Skip to Main Content
El Paso Community College
Library Research Guides

Comics and Graphic Novels: Transmountain Library: History

Graphic Novels

American Comic Book History

Timeline of Events and Key Themes

  • June 1938: Action Comics #1- Superman
  • Originated the archetype of the superhero
  • WWII
    • Patriotic heroes
    • War propaganda and racist portrayals of Japanese characters
    • Cheap and disposable escapist entertainment that could be read and then discarded by the troops
  • Late 1940s, the popularity of superhero comics waned
    • Comic publishers diversified into genres such as war, Westerns, science fiction, romance, crime, and horror
      • superhero titles were cancelled or converted to other genres
  • 1953 United States Senate Subcommittee on Juvenile Delinquency
    • Alleged links between comic books and juvenile delinquency
    • Comics Code Authority Established to enact self-censorship
  • 1950s
    • readership of comics was split 55% female and 45% male
    • It was only when superhero comics were thrust into the mainstream that women lost their footing in comic history, many turning to underground comics to express their artistic inclinations.

Timeline of Events and Key Themes

  • Silver Age (1960s- Early 1970s)
    • Began with publication of Showcase #4 (1956)- The Flash
    • Goofy, lighthearted and fantastic plots, Black and White Morality, and a general absence of mature themes
    • Period of artistic advancement and commercial success in mainstream American comic books
      • predominantly those in the superhero genre
    • Revival of superhero genre following controversy
      • DC comics 1955-1960
    • Marvel comics revolutionized the medium
      •  Sophisticated stories and characterization
        • time period of social upheaval and the rise of a youth counterculture
      • Fantastic Four, Spider-man, X-men, Hulk
    • Adaptation to TV
      • January 1966, a live-action Batman (Adam West) television show debuted to high ratings

Timeline of Events and Key Themes

  • Bronze Age (Early 1970s-mid-1980s)
    • Social revolution fervor and post-Vietnam post-Watergate disillusionment 
    • Return of darker plot elements and more socially relevant storylines featuring real world issues
      • Racism, drug use, alcoholism, urban poverty, environmental pollution
        • Green Lantern, Green Arrow , X-men
    •  The Comics Code gradually loosened, letting morally ambiguous stories appear more often
      • Swamp Thing, Ghost Rider, Tomb of Dracula
    • Minority Superheroes & Female Leads
      • Luke Cage, Storm, Blade and Monica Rambeau, John Stewart, Bronze Tiger, Black Lightning, Vixen, and Cyborg
      • Invisible Woman, Hawkwoman, Dark Phoenix Saga, Gwen Stacey

Timeline of Events and Key Themes

  • Dark Age (Late 1980s- 2000)
    •  Deconstruction of The Silver Age of Comic Books
      • deliberate opposition
    • Darker and edgier period featuring an increased focus on sex, violence and dark, gritty portrayals of the characters involved
    • Creative Disputes resulted in new studios
      •  Dark Horse Comics (founded in 1986)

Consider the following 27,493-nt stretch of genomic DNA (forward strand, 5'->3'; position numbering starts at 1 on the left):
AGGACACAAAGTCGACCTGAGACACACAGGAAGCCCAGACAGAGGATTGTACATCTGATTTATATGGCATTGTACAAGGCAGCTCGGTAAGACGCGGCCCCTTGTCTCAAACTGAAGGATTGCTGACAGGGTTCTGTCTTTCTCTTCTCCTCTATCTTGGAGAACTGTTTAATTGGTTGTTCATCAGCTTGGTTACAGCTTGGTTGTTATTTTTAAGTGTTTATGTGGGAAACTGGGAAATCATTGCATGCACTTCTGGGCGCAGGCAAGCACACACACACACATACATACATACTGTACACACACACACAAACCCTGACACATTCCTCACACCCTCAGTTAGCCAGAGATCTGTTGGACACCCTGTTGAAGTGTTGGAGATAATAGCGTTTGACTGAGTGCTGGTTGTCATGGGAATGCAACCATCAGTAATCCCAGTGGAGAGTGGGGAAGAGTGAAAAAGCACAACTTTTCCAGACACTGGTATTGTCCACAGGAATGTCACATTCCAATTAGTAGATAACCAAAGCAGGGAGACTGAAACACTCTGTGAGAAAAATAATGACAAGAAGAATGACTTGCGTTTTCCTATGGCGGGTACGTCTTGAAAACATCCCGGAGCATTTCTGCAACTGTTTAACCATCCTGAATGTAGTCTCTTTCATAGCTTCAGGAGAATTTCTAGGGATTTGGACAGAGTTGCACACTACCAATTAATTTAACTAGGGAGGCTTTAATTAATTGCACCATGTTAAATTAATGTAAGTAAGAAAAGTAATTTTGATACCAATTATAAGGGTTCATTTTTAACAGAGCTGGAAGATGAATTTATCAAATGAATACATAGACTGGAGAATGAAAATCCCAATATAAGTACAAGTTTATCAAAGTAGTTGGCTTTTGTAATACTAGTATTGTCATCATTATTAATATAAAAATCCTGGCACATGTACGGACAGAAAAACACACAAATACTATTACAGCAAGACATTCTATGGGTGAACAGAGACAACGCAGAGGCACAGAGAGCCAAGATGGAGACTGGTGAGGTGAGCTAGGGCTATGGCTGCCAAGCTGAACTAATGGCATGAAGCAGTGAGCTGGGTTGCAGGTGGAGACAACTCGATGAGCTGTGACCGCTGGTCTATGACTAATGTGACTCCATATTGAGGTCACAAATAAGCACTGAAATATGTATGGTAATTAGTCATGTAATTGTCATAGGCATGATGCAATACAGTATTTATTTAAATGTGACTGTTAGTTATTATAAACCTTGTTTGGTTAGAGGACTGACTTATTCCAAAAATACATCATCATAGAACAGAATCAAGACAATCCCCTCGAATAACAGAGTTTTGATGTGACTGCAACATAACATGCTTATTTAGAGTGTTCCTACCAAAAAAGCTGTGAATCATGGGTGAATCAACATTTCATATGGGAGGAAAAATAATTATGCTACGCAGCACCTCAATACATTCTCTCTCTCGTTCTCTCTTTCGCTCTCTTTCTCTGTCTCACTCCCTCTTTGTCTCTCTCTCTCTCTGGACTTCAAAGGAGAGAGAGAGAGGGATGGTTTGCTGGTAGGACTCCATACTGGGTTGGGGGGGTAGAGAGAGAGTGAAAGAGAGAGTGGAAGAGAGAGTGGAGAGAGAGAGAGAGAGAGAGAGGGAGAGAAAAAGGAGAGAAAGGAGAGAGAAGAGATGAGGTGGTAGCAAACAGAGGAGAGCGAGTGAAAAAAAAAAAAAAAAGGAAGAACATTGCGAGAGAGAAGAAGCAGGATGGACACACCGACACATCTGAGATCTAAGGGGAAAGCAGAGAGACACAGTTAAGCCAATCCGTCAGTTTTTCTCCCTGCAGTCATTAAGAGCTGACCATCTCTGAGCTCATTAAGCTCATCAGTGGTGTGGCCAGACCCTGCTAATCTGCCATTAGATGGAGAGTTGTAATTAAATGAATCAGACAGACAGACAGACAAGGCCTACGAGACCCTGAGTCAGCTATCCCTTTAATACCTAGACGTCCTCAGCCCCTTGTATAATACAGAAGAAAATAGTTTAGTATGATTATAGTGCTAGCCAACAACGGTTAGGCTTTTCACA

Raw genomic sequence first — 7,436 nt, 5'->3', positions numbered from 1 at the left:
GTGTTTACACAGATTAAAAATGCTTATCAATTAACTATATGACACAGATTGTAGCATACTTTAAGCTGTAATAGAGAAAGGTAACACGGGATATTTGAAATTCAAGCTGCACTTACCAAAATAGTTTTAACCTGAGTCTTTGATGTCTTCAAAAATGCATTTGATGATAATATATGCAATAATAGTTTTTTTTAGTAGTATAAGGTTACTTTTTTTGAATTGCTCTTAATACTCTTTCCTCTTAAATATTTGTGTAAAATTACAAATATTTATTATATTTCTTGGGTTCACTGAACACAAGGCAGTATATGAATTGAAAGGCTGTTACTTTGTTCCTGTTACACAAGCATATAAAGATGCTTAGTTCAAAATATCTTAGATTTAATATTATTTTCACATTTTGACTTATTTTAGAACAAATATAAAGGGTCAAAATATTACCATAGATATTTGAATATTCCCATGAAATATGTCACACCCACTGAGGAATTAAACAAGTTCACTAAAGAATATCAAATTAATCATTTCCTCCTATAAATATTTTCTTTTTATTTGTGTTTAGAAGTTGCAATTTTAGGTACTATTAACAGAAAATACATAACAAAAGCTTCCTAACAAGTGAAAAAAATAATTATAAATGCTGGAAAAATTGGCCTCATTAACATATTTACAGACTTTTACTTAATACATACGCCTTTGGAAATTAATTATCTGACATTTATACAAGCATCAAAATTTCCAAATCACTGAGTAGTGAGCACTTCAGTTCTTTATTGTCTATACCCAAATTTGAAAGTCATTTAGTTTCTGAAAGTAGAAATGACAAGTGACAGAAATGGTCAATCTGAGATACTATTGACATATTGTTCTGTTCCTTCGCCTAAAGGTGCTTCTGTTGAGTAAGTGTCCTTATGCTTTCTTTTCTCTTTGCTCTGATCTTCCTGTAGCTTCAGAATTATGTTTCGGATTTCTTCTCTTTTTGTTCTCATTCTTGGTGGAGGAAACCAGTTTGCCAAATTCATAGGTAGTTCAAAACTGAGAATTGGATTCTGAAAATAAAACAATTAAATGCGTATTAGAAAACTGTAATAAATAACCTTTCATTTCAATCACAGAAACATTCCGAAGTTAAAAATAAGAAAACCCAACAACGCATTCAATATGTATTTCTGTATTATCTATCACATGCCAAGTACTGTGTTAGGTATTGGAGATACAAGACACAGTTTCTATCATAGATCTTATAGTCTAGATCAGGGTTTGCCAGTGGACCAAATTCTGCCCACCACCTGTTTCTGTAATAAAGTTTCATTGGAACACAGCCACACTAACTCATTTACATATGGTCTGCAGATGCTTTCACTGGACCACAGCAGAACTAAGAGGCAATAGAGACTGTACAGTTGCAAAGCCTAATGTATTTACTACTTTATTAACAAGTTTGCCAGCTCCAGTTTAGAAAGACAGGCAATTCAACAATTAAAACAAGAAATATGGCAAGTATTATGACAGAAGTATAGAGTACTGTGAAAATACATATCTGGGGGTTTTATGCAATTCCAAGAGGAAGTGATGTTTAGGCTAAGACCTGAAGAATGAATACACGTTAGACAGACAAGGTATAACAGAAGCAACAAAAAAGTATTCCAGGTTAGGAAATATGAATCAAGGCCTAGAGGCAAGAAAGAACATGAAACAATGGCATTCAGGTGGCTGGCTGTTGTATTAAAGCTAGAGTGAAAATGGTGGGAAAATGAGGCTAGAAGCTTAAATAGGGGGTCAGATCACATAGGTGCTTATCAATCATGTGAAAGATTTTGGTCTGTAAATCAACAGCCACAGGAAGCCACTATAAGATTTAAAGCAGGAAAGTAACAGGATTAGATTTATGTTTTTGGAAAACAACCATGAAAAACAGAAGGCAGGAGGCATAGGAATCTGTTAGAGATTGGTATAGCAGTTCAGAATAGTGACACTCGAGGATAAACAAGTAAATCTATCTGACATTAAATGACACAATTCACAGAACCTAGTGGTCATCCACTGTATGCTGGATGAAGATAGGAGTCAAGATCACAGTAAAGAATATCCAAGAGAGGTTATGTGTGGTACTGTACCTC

• Hellboy, Sincity
      • Valiant Comics (founded in 1989)
      • Image Comics
        • Age's most influential content
        • Creator owned
    • The portrayal of women
      • plunged to ever more absurd depths, at times bordering on outright misogyny 
      • sub-genre of "Bad Girls" comics

Timeline of Events and Key Themes

  • Present Day (2000- Present)
    • Decline of the comic book as a regularly published periodical
    • Rise of the graphic novel as respectable reading material
    • Non-superhero comics are becoming more mainstream
      • Logicomix (which is about Bertrand Russel and the foundations of math) and Pride of Baghdad (which is about lions who escape from the zoo during the Iraq War)
      • Result of Japanese popular culture imports
    • Diversity and broadening demographics
      • Hawkeye, Ms. Marvel (2014), Ultimate Spiderman, The Unbeatable Squirrel Girl, Gotham Academy, Saga, Thor
    • Digital Comics & Trade Paperback

Notable Authors

Stan Lee

Frank Miller

Jack Kirby

Alan Moore

WIll Eisner

Steve Ditko

Mark Millar

John Byrne

Grant Morrison

Brian Michael Bendis

Neil Gaiman

Todd McFarlane


Sequential art is an art form that uses images deployed in sequence for graphic storytelling or to convey information. Sequential art predates contemporary comics by millennia. Some of the earliest examples are cave paintings, Egyptian hieroglyphics, and pre-Columbian American picture manuscripts, which were recurrent media of artistic expression.

Comics have played a huge part not only in the history of the United States, but really all of human history. For example, the earliest political cartoon in America helped communicate the colonies wish for independence in a way that incited a revolution. Another example of just how much comics have impacted our history is the Martin Luther King and the Montgomery Story comic, which is a 16-page comic book about Martin Luther King, Jr., Rosa Parks, and the Montgomery Bus Boycott published in 1957 by the Fellowship of Reconciliation (one of the oldest known interfaith peace organizations). It advocates the principles of nonviolence and provides a primer on nonviolent resistance. 


Books at Transmountain

Academic References - eBooks


Seminal Works (links to books in the historical categories in TM collection are under construction)

EPCC Web site || EPCC Libraries Web Site || EPCC Library Catalog
Report a problem